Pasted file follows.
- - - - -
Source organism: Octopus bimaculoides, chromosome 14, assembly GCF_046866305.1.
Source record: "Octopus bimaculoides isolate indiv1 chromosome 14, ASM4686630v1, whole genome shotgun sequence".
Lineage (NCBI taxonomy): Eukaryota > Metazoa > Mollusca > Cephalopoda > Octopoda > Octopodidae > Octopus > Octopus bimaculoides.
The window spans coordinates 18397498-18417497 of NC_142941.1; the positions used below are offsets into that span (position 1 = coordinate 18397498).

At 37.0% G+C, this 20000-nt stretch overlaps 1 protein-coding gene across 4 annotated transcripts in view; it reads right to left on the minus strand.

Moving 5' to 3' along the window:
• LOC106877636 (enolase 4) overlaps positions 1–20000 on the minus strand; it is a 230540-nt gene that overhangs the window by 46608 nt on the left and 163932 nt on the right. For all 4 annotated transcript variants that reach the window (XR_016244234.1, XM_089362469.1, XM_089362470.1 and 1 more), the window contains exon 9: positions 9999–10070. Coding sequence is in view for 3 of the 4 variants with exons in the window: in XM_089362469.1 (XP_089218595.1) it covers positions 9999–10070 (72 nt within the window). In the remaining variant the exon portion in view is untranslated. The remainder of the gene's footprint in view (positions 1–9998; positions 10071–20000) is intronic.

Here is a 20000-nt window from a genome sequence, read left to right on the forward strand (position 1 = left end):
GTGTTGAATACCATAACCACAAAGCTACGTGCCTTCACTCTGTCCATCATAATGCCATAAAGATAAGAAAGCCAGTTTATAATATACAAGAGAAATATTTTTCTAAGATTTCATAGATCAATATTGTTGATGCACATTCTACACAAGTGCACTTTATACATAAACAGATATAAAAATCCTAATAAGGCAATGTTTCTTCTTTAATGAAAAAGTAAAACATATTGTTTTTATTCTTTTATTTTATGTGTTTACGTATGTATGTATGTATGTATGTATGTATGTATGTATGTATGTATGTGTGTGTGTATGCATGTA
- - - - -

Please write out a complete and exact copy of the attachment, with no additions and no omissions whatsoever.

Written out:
Source organism: Octopus bimaculoides, chromosome 14, assembly GCF_046866305.1.
Source record: "Octopus bimaculoides isolate indiv1 chromosome 14, ASM4686630v1, whole genome shotgun sequence".
Lineage (NCBI taxonomy): Eukaryota > Metazoa > Mollusca > Cephalopoda > Octopoda > Octopodidae > Octopus > Octopus bimaculoides.
The window spans coordinates 18397498-18417497 of NC_142941.1; the positions used below are offsets into that span (position 1 = coordinate 18397498).

At 37.0% G+C, this 20000-nt stretch overlaps 1 protein-coding gene across 4 annotated transcripts in view; it reads right to left on the minus strand.

Moving 5' to 3' along the window:
• LOC106877636 (enolase 4) overlaps positions 1–20000 on the minus strand; it is a 230540-nt gene that overhangs the window by 46608 nt on the left and 163932 nt on the right. For all 4 annotated transcript variants that reach the window (XR_016244234.1, XM_089362469.1, XM_089362470.1 and 1 more), the window contains exon 9: positions 9999–10070. Coding sequence is in view for 3 of the 4 variants with exons in the window: in XM_089362469.1 (XP_089218595.1) it covers positions 9999–10070 (72 nt within the window). In the remaining variant the exon portion in view is untranslated. The remainder of the gene's footprint in view (positions 1–9998; positions 10071–20000) is intronic.

Here is a 20000-nt window from a genome sequence, read left to right on the forward strand (position 1 = left end):
GTGTTGAATACCATAACCACAAAGCTACGTGCCTTCACTCTGTCCATCATAATGCCATAAAGATAAGAAAGCCAGTTTATAATATACAAGAGAAATATTTTTCTAAGATTTCATAGATCAATATTGTTGATGCACATTCTACACAAGTGCACTTTATACATAAACAGATATAAAAATCCTAATAAGGCAATGTTTCTTCTTTAATGAAAAAGTAAAACATATTGTTTTTATTCTTTTATTTTATGTGTTTACGTATGTATGTATGTATGTATGTATGTATGTATGTATGTATGTATGTGTGTGTGTATGCATGTA